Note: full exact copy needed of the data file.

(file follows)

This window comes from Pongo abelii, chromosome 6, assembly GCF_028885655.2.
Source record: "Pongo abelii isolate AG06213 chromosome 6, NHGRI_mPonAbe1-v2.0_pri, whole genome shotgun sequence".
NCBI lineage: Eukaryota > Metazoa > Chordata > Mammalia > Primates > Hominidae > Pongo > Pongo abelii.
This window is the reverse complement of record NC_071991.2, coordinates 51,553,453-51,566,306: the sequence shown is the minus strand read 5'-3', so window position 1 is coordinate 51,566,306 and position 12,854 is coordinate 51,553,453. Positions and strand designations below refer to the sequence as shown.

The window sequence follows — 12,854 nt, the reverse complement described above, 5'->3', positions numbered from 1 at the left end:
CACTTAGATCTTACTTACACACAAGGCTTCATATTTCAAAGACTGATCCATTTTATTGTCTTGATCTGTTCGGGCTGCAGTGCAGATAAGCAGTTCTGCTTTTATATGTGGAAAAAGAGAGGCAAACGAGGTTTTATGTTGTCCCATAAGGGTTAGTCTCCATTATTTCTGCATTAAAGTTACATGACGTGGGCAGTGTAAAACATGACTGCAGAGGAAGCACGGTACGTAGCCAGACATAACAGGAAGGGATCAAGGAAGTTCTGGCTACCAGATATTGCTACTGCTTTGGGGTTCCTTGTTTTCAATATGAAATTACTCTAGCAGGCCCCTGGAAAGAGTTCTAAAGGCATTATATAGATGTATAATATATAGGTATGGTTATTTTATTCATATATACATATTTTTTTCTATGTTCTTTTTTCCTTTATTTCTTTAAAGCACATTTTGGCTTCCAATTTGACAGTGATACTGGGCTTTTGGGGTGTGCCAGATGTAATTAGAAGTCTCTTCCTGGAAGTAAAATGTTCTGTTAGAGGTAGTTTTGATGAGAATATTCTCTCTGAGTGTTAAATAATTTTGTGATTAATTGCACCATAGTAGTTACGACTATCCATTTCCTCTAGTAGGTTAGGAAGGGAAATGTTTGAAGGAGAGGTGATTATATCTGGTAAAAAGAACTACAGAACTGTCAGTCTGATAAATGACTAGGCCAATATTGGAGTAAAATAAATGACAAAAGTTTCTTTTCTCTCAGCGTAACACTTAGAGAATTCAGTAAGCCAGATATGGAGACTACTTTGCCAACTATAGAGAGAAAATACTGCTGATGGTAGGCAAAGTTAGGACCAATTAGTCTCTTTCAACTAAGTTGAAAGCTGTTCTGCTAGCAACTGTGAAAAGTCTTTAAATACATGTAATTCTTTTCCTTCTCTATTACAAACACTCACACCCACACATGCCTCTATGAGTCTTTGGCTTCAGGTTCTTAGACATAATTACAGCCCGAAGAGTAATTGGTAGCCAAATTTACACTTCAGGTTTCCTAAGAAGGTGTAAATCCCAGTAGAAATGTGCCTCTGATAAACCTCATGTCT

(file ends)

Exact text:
This window comes from Pongo abelii, chromosome 6, assembly GCF_028885655.2.
Source record: "Pongo abelii isolate AG06213 chromosome 6, NHGRI_mPonAbe1-v2.0_pri, whole genome shotgun sequence".
NCBI lineage: Eukaryota > Metazoa > Chordata > Mammalia > Primates > Hominidae > Pongo > Pongo abelii.
This window is the reverse complement of record NC_071991.2, coordinates 51,553,453-51,566,306: the sequence shown is the minus strand read 5'-3', so window position 1 is coordinate 51,566,306 and position 12,854 is coordinate 51,553,453. Positions and strand designations below refer to the sequence as shown.

The window sequence follows — 12,854 nt, the reverse complement described above, 5'->3', positions numbered from 1 at the left end:
CACTTAGATCTTACTTACACACAAGGCTTCATATTTCAAAGACTGATCCATTTTATTGTCTTGATCTGTTCGGGCTGCAGTGCAGATAAGCAGTTCTGCTTTTATATGTGGAAAAAGAGAGGCAAACGAGGTTTTATGTTGTCCCATAAGGGTTAGTCTCCATTATTTCTGCATTAAAGTTACATGACGTGGGCAGTGTAAAACATGACTGCAGAGGAAGCACGGTACGTAGCCAGACATAACAGGAAGGGATCAAGGAAGTTCTGGCTACCAGATATTGCTACTGCTTTGGGGTTCCTTGTTTTCAATATGAAATTACTCTAGCAGGCCCCTGGAAAGAGTTCTAAAGGCATTATATAGATGTATAATATATAGGTATGGTTATTTTATTCATATATACATATTTTTTTCTATGTTCTTTTTTCCTTTATTTCTTTAAAGCACATTTTGGCTTCCAATTTGACAGTGATACTGGGCTTTTGGGGTGTGCCAGATGTAATTAGAAGTCTCTTCCTGGAAGTAAAATGTTCTGTTAGAGGTAGTTTTGATGAGAATATTCTCTCTGAGTGTTAAATAATTTTGTGATTAATTGCACCATAGTAGTTACGACTATCCATTTCCTCTAGTAGGTTAGGAAGGGAAATGTTTGAAGGAGAGGTGATTATATCTGGTAAAAAGAACTACAGAACTGTCAGTCTGATAAATGACTAGGCCAATATTGGAGTAAAATAAATGACAAAAGTTTCTTTTCTCTCAGCGTAACACTTAGAGAATTCAGTAAGCCAGATATGGAGACTACTTTGCCAACTATAGAGAGAAAATACTGCTGATGGTAGGCAAAGTTAGGACCAATTAGTCTCTTTCAACTAAGTTGAAAGCTGTTCTGCTAGCAACTGTGAAAAGTCTTTAAATACATGTAATTCTTTTCCTTCTCTATTACAAACACTCACACCCACACATGCCTCTATGAGTCTTTGGCTTCAGGTTCTTAGACATAATTACAGCCCGAAGAGTAATTGGTAGCCAAATTTACACTTCAGGTTTCCTAAGAAGGTGTAAATCCCAGTAGAAATGTGCCTCTGATAAACCTCATGTCT